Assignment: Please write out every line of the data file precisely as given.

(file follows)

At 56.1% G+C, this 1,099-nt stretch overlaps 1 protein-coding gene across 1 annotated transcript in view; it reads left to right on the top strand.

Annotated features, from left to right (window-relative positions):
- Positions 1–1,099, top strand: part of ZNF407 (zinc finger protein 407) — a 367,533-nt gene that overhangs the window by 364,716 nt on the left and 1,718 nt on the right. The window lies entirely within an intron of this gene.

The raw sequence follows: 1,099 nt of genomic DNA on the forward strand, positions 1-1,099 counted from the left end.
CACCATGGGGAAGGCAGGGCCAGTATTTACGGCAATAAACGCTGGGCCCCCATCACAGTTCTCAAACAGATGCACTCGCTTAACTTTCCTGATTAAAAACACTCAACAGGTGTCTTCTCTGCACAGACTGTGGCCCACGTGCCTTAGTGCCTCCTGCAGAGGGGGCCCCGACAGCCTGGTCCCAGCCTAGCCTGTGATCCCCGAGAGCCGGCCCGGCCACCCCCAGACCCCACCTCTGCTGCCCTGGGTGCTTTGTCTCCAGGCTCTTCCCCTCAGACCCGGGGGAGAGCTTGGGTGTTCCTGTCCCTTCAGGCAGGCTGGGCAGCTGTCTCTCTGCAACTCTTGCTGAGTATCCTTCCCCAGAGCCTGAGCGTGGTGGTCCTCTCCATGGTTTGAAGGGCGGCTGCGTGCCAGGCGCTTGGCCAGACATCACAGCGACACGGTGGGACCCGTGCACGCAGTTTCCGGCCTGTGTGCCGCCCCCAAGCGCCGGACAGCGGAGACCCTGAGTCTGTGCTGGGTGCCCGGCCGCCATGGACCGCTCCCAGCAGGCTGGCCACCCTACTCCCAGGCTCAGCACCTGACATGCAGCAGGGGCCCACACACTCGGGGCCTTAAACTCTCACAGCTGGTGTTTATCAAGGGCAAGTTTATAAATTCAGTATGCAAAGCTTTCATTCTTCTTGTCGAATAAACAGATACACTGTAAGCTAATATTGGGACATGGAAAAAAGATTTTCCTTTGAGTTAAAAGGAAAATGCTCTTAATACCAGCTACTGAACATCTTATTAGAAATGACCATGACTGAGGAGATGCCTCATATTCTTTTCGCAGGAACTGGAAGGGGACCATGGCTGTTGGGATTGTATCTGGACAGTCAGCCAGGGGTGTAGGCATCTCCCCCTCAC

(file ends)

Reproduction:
At 56.1% G+C, this 1,099-nt stretch overlaps 1 protein-coding gene across 1 annotated transcript in view; it reads left to right on the top strand.

Annotated features, from left to right (window-relative positions):
- Positions 1–1,099, top strand: part of ZNF407 (zinc finger protein 407) — a 367,533-nt gene that overhangs the window by 364,716 nt on the left and 1,718 nt on the right. The window lies entirely within an intron of this gene.

The raw sequence follows: 1,099 nt of genomic DNA on the forward strand, positions 1-1,099 counted from the left end.
CACCATGGGGAAGGCAGGGCCAGTATTTACGGCAATAAACGCTGGGCCCCCATCACAGTTCTCAAACAGATGCACTCGCTTAACTTTCCTGATTAAAAACACTCAACAGGTGTCTTCTCTGCACAGACTGTGGCCCACGTGCCTTAGTGCCTCCTGCAGAGGGGGCCCCGACAGCCTGGTCCCAGCCTAGCCTGTGATCCCCGAGAGCCGGCCCGGCCACCCCCAGACCCCACCTCTGCTGCCCTGGGTGCTTTGTCTCCAGGCTCTTCCCCTCAGACCCGGGGGAGAGCTTGGGTGTTCCTGTCCCTTCAGGCAGGCTGGGCAGCTGTCTCTCTGCAACTCTTGCTGAGTATCCTTCCCCAGAGCCTGAGCGTGGTGGTCCTCTCCATGGTTTGAAGGGCGGCTGCGTGCCAGGCGCTTGGCCAGACATCACAGCGACACGGTGGGACCCGTGCACGCAGTTTCCGGCCTGTGTGCCGCCCCCAAGCGCCGGACAGCGGAGACCCTGAGTCTGTGCTGGGTGCCCGGCCGCCATGGACCGCTCCCAGCAGGCTGGCCACCCTACTCCCAGGCTCAGCACCTGACATGCAGCAGGGGCCCACACACTCGGGGCCTTAAACTCTCACAGCTGGTGTTTATCAAGGGCAAGTTTATAAATTCAGTATGCAAAGCTTTCATTCTTCTTGTCGAATAAACAGATACACTGTAAGCTAATATTGGGACATGGAAAAAAGATTTTCCTTTGAGTTAAAAGGAAAATGCTCTTAATACCAGCTACTGAACATCTTATTAGAAATGACCATGACTGAGGAGATGCCTCATATTCTTTTCGCAGGAACTGGAAGGGGACCATGGCTGTTGGGATTGTATCTGGACAGTCAGCCAGGGGTGTAGGCATCTCCCCCTCAC